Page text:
Consumer preference and behavior continue to evolve as mobile usage expands. Bigger and faster smartphones are resulting in increased mobile search, content consumption, and purchase.
The user journey has become fragmented across different devices and locations. For marketers, this presents both a challenge and an opportunity, so we have to be strategic about our approach.
These new opportunities to reach consumers are referred to as micro-moments. Every time a user is faced with a decision-making moment is an opportunity for marketers. No matter the user’s time, location, or stage of the funnel, marketers have the chance to insert themselves into these moments in a helpful way.
Think with Google identified four micro-moment phases, pictured below:
“A good guiding principle is this: be there across all stages of the consumer journey, not just when someone is ready to buy. To accomplish this, consider four key moment types that represent the full range of user needs,” Think with Google said in its whitepaper.
Learning about micro-moments opens the door to new tactics for your brand that you didn’t know existed. We’ve gone a little deeper in explaining what these moments are, and how your brand can appear in these moments in a positive way. Read on to get inspired.
People search Google over 40,000 times per second. And when they do, they want an answer fast. How can you make your brand relevant here? Answer any potential question that could arise that your brand can answer effectively.
For example, let’s say you work for S’well Bottles. Think of questions your potential customers could be asking. Search Google with queries like ‘are S’well water bottles,’ and see what questions appear in autocomplete. This will give you a great starting point.
Also, scroll to the bottom of the search engine results page after searching for your product to see relevant searches for more content ideas.
These are some of many ‘I-want-to-know’ moments related to your brand, and the perfect opportunity for you to provide the necessary information to move your customer down the funnel. Write blog posts, promote user testimonials, or create FAQ landing pages that answer these questions and more.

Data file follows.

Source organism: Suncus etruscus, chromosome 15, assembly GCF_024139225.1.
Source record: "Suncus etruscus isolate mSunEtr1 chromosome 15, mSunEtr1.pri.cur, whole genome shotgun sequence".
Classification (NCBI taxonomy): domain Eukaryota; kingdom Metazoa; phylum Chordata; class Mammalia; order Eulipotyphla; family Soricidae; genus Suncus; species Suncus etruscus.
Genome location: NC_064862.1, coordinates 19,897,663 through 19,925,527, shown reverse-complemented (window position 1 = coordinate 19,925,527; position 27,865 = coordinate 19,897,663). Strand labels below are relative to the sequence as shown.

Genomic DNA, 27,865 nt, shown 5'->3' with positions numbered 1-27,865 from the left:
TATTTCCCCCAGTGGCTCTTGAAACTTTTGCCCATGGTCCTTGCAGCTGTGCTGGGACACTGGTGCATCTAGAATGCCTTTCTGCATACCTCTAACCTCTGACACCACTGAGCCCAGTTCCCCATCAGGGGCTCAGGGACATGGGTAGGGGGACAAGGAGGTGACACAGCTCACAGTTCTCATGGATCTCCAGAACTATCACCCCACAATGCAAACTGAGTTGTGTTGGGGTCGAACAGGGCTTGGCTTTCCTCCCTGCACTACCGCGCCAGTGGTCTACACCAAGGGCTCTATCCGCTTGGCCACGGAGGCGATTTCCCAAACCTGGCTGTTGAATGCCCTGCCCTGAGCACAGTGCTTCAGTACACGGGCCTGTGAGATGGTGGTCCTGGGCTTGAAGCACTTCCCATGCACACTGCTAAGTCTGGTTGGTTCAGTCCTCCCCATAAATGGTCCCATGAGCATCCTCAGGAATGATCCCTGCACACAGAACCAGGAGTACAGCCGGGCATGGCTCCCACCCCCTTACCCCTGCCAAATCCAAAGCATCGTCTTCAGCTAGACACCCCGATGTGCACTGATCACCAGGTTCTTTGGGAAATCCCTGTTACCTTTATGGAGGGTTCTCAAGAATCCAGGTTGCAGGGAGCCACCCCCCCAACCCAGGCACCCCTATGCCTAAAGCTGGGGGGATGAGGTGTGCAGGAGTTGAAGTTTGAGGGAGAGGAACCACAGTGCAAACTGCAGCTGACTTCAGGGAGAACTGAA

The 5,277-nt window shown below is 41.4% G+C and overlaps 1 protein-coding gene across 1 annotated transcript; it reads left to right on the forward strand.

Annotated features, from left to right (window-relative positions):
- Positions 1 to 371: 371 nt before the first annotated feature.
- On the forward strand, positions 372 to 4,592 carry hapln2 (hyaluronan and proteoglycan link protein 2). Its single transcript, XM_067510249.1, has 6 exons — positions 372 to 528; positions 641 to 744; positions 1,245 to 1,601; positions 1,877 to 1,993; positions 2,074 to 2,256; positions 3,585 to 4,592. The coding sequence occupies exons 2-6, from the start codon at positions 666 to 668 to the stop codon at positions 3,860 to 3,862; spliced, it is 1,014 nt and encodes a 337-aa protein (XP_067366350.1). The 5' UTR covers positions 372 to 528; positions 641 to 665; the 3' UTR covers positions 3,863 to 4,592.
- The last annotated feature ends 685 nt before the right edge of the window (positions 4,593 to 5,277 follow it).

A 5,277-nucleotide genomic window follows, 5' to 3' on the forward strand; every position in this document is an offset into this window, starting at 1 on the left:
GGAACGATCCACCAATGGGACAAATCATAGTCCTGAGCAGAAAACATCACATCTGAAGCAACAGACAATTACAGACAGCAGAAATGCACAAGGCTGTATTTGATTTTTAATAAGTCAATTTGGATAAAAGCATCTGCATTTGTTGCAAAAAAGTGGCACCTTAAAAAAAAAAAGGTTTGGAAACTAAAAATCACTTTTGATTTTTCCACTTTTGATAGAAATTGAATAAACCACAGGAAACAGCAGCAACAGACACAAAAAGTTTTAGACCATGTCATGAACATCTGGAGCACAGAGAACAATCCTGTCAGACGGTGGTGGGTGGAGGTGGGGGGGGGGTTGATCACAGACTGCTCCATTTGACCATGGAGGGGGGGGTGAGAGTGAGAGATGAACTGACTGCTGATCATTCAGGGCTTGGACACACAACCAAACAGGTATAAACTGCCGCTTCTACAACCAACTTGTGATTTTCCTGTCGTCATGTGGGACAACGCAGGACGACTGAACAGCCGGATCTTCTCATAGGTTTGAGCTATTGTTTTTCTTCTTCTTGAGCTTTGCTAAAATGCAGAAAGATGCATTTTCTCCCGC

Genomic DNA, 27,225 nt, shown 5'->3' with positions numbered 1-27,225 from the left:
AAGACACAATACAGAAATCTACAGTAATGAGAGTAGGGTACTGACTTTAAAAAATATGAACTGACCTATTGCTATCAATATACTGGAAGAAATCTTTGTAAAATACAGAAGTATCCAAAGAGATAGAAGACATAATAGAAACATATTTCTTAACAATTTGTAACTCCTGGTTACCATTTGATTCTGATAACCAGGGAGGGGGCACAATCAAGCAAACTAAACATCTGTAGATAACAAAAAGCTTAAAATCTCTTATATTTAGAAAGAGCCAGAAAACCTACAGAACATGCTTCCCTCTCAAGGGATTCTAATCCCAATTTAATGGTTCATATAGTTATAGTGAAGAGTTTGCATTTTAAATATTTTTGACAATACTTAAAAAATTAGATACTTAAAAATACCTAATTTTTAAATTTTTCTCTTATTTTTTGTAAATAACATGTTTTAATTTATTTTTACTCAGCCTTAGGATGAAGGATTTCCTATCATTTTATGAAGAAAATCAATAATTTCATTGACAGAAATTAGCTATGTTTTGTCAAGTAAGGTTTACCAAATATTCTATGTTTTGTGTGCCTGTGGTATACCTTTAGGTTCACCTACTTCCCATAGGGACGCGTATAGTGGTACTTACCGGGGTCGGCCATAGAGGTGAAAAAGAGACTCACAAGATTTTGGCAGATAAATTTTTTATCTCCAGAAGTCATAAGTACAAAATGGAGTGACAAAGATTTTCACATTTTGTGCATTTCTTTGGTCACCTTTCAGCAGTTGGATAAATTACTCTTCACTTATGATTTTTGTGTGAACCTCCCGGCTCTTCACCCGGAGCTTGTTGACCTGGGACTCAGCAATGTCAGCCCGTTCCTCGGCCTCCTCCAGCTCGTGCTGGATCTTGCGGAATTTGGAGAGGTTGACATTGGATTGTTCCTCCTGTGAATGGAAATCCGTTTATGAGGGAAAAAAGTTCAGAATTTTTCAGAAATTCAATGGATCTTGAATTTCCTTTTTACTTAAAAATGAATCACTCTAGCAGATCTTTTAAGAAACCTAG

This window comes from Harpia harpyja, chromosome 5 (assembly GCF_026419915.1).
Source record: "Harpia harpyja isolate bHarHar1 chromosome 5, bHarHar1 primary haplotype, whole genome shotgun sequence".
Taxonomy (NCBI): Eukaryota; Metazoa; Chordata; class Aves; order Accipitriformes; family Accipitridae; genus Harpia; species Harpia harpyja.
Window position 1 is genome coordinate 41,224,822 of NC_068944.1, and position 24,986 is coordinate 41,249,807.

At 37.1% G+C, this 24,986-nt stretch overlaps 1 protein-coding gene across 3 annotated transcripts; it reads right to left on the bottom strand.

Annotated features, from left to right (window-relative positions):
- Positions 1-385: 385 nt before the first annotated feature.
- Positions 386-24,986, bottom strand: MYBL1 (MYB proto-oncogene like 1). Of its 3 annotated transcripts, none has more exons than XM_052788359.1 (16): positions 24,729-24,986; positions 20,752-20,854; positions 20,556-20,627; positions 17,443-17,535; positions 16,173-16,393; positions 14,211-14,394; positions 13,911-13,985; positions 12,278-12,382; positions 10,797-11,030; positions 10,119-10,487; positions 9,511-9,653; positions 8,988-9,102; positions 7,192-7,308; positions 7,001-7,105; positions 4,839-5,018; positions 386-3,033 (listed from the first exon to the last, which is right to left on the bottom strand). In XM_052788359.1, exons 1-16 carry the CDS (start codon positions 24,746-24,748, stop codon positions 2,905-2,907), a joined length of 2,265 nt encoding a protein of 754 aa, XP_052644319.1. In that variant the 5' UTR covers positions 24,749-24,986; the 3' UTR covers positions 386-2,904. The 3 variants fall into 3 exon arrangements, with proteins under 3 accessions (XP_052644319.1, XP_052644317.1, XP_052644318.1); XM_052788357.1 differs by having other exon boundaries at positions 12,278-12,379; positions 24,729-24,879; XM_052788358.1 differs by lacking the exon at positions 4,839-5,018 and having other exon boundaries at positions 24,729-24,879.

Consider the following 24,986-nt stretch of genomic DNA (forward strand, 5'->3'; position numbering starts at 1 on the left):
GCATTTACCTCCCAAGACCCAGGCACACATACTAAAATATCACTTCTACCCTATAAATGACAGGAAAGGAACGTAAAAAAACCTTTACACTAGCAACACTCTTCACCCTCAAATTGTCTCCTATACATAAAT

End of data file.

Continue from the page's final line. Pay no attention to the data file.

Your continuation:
Most importantly, talk directly to customers to see what questions they need answered that you might not have found on Google. Think about sending out surveys to customers or talk to your company’s sales or customer service teams. The employees that are in contact the most with customers are extremely valuable for this research.
Lastly, think outside your brand. You should be able to answer every question a potential customer has about your brand, but what about your industry? Think about searches like ‘best birthday presents for healthy friends,’ or ‘workout accessories,’ or ‘how much water should I drink everyday?’
The goal is to become a trusted source in your area of expertise to eventually build a relationship and drive sales. Start building out a content idea list based on the questions that arise in this research to make sure your brand is showing up in the “I-want-to-know” moments.
According to Google, “near me” searches have grown 2X in the past year. This is a big opportunity if you have a storefront or consumer-facing location. How can you make your business known when people are searching?
Use location signals to highlight your store location or inventory. Your store’s location should be clearly stated on your website and app, and you might even provide directions to take it a step further. Consider buying AdWords for your store’s location or popular products.
When searching lululemon on my phone, I’m served an ad that provides nearby locations with hyperlinked addresses and phone numbers.
But like we said earlier, think outside your brand. Using AdWords to take advantage of “near me” searches can be great for people who are searching with less specific intent, like ‘yoga clothes near me’ rather than ‘lululemon.’
Play with AdWords and make your location and inventory known to make your brand relevant in “I-want-to-go” moments.